Common Goldeneye (Bucephala changula) I had been watching this Goldeneye for a couple of days and took note of what I perceived were his movement patterns. To get a clear opportunity for photographing the bird, I decided that I could sneak among the reeds and bulrushes to get a clear shot. There was a small peninsula that would provide an excellent view of the bird’s movements and which I hoped was somewhat solid and would hold me. On the day I decided to venture out, I noticed a large raccoon in the same immediate area that I planned to go through. Raccoons can be a bit temperamental and can routinely defeat a large dog if confronted, so I tentatively made my way through the area while crouched over and careful to hopefully not startle the raccoon. I planned on getting as low as possible going through the reeds and did not want a confrontation — when I reached my selected area, I knew I would either be laying flat or in such a position that I would be at a disadvantage and unable to move quickly should the Raccoon choose to defend his territory. I have no idea where the raccoon went, but from signs in the area, it was a regular visitor and I was probably on his home turf. Successfully negotiating the path to the end of the peninsula, I was able to spend some time observing this bird and its behavior before a car stopped close by and the occupant got out of the car and walked to the edge of the water. I had taken my time to get into my position being careful not to disturb the bird’s behavior, but he took exception to the newly-arrived visitor who chose to stand in full view. He turned and swam farther down the channel out of camera range — my time with the bird abruptly came to an end.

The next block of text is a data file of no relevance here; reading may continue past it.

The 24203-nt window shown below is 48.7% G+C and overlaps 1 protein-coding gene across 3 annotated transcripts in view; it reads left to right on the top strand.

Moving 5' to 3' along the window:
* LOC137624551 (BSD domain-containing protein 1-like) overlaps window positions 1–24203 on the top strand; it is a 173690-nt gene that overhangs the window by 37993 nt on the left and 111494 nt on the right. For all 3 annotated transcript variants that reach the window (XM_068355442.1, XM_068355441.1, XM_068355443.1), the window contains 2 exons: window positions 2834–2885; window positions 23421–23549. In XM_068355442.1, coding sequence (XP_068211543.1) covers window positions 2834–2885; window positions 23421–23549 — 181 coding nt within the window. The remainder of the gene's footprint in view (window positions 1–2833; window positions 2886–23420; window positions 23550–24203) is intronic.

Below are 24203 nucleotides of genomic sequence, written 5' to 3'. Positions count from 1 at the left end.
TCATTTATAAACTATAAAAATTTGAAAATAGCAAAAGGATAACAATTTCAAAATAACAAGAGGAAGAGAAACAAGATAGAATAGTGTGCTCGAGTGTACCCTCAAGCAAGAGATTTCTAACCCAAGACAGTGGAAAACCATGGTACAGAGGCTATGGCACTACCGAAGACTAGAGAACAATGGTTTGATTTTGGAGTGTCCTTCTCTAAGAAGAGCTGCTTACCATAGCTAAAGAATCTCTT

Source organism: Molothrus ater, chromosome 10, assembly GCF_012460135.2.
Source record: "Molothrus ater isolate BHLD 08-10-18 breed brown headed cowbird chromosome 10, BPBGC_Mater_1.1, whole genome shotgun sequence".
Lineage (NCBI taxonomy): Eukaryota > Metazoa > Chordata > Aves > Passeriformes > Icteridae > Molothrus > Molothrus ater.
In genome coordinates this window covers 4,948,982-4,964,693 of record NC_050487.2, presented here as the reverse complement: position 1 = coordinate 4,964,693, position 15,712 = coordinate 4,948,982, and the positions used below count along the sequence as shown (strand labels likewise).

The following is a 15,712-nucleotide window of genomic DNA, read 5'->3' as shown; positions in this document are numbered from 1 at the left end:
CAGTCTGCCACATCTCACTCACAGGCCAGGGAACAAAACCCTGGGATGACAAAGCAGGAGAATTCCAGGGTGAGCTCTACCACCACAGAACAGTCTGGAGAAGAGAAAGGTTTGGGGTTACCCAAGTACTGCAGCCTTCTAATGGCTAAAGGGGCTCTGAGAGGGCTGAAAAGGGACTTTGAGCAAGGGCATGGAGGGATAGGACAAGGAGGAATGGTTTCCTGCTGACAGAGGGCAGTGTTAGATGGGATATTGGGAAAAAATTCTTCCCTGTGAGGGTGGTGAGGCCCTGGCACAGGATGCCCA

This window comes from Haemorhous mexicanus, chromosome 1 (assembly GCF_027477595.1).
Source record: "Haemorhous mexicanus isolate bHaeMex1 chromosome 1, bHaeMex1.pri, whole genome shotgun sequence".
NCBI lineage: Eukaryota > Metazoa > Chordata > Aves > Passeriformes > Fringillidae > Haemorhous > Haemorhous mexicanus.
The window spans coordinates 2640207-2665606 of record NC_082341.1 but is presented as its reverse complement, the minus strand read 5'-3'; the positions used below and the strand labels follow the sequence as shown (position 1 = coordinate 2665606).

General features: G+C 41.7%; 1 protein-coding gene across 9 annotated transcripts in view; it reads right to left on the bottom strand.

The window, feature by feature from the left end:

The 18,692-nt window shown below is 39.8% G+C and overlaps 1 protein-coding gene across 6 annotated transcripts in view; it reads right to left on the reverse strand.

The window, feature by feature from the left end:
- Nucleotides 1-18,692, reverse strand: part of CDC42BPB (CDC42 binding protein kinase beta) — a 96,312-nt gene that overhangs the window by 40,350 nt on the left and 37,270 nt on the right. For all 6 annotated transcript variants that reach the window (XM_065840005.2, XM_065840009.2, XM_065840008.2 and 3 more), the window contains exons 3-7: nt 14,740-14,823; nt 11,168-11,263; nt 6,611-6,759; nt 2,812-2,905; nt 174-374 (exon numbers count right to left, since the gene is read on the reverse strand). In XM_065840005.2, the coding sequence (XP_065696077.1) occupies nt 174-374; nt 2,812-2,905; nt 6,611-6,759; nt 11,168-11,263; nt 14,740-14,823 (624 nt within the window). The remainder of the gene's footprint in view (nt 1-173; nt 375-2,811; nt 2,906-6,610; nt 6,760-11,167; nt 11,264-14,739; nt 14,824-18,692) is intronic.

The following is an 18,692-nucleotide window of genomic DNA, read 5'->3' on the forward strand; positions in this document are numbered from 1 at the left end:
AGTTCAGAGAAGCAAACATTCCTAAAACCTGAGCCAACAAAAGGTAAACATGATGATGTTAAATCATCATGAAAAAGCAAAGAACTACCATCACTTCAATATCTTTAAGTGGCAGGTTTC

Simplicity… A bit of a diversion from that which I normally post. I tend to gravitate toward images of simplicity. For me, competing objects are a distraction and my preference is to have the intended subject dominate the frame. I don’t always accomplish this. Photographing birds and wildlife sometimes requires they be recorded in their, sometimes, messy, less than clean and simple, environments. This lone stalk was a short distance from the American Beaver recently posted and on a relatively pristine expanse of wind and sun eroded snow. Pondering the essence and impact of this lonely seed bearing pillar, the thought emanated that this piece of the environment provided essential life supporting seeds to the birds that occupied this rather harsh place. As Winter Solstice transpires days will begin to get incrementally longer. Perhaps this lone seed offering seems insignificant. But, Nature, in all of her wonder seems to have a plan to sustain and provide for those remaining during the cold clutches of winter.